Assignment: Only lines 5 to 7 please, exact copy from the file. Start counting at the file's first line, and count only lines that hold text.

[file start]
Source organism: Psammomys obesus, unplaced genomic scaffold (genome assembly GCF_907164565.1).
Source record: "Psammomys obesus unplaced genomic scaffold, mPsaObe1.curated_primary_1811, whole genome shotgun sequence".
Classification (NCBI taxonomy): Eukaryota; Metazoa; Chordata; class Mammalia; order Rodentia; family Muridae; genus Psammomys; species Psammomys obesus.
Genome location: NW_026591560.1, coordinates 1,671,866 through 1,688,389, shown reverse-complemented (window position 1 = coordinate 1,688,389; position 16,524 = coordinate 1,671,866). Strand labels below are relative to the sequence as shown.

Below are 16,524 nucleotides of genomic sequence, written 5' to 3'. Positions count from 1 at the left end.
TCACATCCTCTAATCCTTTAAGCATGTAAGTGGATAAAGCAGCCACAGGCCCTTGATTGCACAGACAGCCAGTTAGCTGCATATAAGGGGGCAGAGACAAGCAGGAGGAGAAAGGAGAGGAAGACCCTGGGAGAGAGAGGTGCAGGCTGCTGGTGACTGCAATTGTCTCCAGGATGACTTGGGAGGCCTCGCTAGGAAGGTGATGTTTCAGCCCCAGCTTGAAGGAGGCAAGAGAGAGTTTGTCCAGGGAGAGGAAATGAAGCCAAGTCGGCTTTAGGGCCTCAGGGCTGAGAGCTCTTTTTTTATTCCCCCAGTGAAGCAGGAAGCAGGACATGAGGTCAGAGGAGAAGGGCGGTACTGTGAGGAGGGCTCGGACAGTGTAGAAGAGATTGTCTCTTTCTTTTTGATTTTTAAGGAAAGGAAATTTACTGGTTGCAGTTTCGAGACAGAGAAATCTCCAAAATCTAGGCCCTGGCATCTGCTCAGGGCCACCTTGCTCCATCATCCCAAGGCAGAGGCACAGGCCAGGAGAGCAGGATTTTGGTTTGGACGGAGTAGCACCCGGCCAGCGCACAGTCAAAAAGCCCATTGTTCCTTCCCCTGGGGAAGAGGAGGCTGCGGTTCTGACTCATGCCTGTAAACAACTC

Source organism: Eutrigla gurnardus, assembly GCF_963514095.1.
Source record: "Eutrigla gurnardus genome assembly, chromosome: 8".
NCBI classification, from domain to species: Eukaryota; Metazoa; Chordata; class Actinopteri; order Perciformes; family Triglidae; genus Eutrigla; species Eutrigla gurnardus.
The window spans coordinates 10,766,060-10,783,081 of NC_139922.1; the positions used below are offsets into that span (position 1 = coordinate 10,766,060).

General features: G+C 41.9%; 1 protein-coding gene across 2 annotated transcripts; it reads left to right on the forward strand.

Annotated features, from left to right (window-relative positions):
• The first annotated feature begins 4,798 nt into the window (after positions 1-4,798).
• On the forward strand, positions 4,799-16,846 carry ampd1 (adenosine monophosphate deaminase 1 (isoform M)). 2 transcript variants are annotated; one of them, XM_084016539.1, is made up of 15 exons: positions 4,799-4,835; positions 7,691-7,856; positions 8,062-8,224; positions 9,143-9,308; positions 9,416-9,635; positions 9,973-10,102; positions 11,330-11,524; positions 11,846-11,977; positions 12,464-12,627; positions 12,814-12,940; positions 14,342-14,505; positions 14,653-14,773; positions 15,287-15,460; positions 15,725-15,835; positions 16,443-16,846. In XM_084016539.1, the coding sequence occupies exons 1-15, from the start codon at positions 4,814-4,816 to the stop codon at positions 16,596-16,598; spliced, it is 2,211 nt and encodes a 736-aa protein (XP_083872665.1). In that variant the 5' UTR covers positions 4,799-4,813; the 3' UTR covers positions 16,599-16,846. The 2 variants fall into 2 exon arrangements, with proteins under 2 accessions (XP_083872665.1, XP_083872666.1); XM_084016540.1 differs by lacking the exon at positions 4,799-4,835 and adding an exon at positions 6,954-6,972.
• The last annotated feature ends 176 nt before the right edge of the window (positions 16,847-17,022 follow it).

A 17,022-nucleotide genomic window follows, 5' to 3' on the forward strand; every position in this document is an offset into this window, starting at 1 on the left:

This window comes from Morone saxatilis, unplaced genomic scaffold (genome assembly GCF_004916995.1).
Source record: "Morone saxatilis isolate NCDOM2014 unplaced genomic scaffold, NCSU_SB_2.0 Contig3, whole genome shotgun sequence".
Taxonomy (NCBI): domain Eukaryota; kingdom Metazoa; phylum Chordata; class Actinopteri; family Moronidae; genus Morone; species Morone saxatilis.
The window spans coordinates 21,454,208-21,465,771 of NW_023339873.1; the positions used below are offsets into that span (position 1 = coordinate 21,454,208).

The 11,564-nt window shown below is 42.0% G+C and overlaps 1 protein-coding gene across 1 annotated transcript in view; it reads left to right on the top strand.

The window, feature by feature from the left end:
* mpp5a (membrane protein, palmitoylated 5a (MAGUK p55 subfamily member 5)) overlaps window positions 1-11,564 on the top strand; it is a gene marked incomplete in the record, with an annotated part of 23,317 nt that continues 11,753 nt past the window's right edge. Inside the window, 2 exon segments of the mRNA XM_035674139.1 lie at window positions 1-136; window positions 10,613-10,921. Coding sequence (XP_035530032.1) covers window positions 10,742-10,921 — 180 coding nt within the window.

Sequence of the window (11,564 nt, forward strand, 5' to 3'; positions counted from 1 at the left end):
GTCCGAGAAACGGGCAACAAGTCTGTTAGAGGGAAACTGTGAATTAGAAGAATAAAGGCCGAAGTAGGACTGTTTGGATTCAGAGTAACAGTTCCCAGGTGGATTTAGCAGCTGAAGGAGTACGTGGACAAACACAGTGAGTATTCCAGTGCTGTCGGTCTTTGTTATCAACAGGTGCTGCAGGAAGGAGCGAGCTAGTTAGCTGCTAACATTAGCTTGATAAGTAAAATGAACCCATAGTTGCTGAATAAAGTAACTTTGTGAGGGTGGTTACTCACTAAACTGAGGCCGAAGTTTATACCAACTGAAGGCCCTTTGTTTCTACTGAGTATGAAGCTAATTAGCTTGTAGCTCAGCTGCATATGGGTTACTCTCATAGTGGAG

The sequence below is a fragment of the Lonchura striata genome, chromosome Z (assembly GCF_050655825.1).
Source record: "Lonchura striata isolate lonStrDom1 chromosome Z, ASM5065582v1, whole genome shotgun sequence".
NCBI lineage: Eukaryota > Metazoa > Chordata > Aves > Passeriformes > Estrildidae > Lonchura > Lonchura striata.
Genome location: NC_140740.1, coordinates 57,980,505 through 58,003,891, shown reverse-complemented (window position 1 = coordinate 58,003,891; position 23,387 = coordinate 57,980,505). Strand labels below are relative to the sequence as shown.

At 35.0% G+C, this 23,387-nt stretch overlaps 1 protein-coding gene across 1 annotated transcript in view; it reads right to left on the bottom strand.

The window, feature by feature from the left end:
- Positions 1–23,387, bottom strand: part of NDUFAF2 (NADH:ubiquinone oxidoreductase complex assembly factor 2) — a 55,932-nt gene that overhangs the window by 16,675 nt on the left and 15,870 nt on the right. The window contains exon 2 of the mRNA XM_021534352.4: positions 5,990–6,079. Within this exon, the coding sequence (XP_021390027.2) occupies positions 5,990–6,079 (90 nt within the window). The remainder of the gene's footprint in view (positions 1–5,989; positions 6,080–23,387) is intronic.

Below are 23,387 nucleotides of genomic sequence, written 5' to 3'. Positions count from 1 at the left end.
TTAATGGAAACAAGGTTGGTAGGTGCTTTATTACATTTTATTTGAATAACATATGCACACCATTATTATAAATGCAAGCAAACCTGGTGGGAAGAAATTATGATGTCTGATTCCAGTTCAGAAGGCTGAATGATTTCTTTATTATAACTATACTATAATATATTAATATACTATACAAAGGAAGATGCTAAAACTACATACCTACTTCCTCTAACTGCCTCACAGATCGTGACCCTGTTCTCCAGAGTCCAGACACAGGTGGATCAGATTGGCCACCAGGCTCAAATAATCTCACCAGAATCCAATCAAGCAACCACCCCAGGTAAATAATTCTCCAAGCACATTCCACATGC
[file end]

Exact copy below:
Below are 16,524 nucleotides of genomic sequence, written 5' to 3'. Positions count from 1 at the left end.
TCACATCCTCTAATCCTTTAAGCATGTAAGTGGATAAAGCAGCCACAGGCCCTTGATTGCACAGACAGCCAGTTAGCTGCATATAAGGGGGCAGAGACAAGCAGGAGGAGAAAGGAGAGGAAGACCCTGGGAGAGAGAGGTGCAGGCTGCTGGTGACTGCAATTGTCTCCAGGATGACTTGGGAGGCCTCGCTAGGAAGGTGATGTTTCAGCCCCAGCTTGAAGGAGGCAAGAGAGAGTTTGTCCAGGGAGAGGAAATGAAGCCAAGTCGGCTTTAGGGCCTCAGGGCTGAGAGCTCTTTTTTTATTCCCCCAGTGAAGCAGGAAGCAGGACATGAGGTCAGAGGAGAAGGGCGGTACTGTGAGGAGGGCTCGGACAGTGTAGAAGAGATTGTCTCTTTCTTTTTGATTTTTAAGGAAAGGAAATTTACTGGTTGCAGTTTCGAGACAGAGAAATCTCCAAAATCTAGGCCCTGGCATCTGCTCAGGGCCACCTTGCTCCATCATCCCAAGGCAGAGGCACAGGCCAGGAGAGCAGGATTTTGGTTTGGACGGAGTAGCACCCGGCCAGCGCACAGTCAAAAAGCCCATTGTTCCTTCCCCTGGGGAAGAGGAGGCTGCGGTTCTGACTCATGCCTGTAAACAACTC

Source organism: Eutrigla gurnardus, assembly GCF_963514095.1.